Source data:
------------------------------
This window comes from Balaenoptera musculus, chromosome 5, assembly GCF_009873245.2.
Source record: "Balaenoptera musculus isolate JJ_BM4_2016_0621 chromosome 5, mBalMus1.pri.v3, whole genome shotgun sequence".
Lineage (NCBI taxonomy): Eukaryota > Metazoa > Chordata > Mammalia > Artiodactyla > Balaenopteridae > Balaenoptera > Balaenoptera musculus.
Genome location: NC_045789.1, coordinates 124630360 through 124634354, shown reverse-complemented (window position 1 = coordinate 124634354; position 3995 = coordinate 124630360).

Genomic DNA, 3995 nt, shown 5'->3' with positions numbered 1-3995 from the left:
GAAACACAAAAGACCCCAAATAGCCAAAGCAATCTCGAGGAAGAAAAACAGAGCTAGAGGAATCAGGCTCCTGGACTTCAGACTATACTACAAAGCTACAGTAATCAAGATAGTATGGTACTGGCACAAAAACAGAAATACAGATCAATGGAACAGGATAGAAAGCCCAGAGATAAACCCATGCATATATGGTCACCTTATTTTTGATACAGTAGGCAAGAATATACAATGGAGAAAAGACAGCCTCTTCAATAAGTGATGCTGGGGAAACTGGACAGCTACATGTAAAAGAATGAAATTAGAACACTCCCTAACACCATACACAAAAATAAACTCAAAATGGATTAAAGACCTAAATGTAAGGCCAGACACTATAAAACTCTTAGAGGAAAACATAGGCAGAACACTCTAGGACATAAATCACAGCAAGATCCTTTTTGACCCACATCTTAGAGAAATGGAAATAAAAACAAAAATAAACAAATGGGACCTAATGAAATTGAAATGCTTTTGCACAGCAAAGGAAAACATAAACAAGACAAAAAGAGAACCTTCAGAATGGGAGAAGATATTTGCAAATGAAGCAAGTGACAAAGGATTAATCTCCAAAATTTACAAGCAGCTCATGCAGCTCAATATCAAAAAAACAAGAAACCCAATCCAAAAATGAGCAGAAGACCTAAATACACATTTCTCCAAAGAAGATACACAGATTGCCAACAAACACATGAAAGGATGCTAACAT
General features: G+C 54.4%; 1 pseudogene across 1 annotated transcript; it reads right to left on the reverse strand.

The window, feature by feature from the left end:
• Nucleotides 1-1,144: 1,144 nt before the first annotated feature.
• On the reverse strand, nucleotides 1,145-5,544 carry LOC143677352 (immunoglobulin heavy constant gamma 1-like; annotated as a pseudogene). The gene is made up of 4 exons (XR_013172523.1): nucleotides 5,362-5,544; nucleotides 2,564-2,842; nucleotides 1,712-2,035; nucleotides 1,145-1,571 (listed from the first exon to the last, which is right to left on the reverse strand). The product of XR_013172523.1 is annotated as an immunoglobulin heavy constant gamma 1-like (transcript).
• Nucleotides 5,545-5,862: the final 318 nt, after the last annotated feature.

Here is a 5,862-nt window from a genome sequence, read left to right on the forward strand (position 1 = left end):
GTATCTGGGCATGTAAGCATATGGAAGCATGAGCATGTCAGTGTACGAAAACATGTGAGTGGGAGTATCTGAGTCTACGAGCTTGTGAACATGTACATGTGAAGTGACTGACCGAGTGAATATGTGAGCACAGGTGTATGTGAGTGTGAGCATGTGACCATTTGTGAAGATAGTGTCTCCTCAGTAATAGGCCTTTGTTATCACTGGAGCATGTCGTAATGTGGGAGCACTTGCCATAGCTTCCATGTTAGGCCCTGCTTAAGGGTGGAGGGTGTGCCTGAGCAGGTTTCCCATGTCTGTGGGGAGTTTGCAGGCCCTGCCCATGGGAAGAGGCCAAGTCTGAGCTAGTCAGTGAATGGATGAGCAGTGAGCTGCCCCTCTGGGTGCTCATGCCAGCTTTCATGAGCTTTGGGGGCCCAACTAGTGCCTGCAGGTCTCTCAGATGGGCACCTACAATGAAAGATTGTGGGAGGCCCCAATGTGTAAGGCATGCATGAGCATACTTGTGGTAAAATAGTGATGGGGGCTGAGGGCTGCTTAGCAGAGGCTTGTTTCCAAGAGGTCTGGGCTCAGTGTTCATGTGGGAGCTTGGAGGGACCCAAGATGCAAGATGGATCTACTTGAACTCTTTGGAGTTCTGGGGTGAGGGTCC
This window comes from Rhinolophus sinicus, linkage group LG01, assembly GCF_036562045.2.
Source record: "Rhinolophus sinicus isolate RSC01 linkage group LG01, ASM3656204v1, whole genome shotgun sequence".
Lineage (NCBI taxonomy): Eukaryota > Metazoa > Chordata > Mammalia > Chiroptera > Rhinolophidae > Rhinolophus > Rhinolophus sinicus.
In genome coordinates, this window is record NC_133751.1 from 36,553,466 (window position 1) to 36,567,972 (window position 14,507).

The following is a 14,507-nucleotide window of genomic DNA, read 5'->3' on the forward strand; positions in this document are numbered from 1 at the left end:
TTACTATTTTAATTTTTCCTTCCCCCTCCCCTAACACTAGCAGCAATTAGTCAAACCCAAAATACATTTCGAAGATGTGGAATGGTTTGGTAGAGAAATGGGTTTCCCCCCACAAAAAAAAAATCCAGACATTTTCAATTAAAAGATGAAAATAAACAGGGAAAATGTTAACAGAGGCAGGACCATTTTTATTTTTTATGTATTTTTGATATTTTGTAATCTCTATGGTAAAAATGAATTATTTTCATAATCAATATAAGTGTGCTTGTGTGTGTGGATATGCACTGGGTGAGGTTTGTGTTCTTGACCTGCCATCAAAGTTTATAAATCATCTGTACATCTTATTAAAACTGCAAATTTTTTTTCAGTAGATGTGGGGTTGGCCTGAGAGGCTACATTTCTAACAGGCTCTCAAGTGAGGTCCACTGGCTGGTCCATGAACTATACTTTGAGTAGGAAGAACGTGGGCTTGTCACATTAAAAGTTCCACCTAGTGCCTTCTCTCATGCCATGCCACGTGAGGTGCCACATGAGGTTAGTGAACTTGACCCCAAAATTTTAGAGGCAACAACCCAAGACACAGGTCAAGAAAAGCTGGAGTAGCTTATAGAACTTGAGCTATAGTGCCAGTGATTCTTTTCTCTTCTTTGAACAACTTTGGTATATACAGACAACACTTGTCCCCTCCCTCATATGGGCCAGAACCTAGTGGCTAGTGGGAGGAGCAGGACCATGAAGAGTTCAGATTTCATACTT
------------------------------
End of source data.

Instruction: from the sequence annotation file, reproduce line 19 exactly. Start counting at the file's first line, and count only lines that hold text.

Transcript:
TTACTATTTTAATTTTTCCTTCCCCCTCCCCTAACACTAGCAGCAATTAGTCAAACCCAAAATACATTTCGAAGATGTGGAATGGTTTGGTAGAGAAATGGGTTTCCCCCCACAAAAAAAAAATCCAGACATTTTCAATTAAAAGATGAAAATAAACAGGGAAAATGTTAACAGAGGCAGGACCATTTTTATTTTTTATGTATTTTTGATATTTTGTAATCTCTATGGTAAAAATGAATTATTTTCATAATCAATATAAGTGTGCTTGTGTGTGTGGATATGCACTGGGTGAGGTTTGTGTTCTTGACCTGCCATCAAAGTTTATAAATCATCTGTACATCTTATTAAAACTGCAAATTTTTTTTCAGTAGATGTGGGGTTGGCCTGAGAGGCTACATTTCTAACAGGCTCTCAAGTGAGGTCCACTGGCTGGTCCATGAACTATACTTTGAGTAGGAAGAACGTGGGCTTGTCACATTAAAAGTTCCACCTAGTGCCTTCTCTCATGCCATGCCACGTGAGGTGCCACATGAGGTTAGTGAACTTGACCCCAAAATTTTAGAGGCAACAACCCAAGACACAGGTCAAGAAAAGCTGGAGTAGCTTATAGAACTTGAGCTATAGTGCCAGTGATTCTTTTCTCTTCTTTGAACAACTTTGGTATATACAGACAACACTTGTCCCCTCCCTCATATGGGCCAGAACCTAGTGGCTAGTGGGAGGAGCAGGACCATGAAGAGTTCAGATTTCATACTT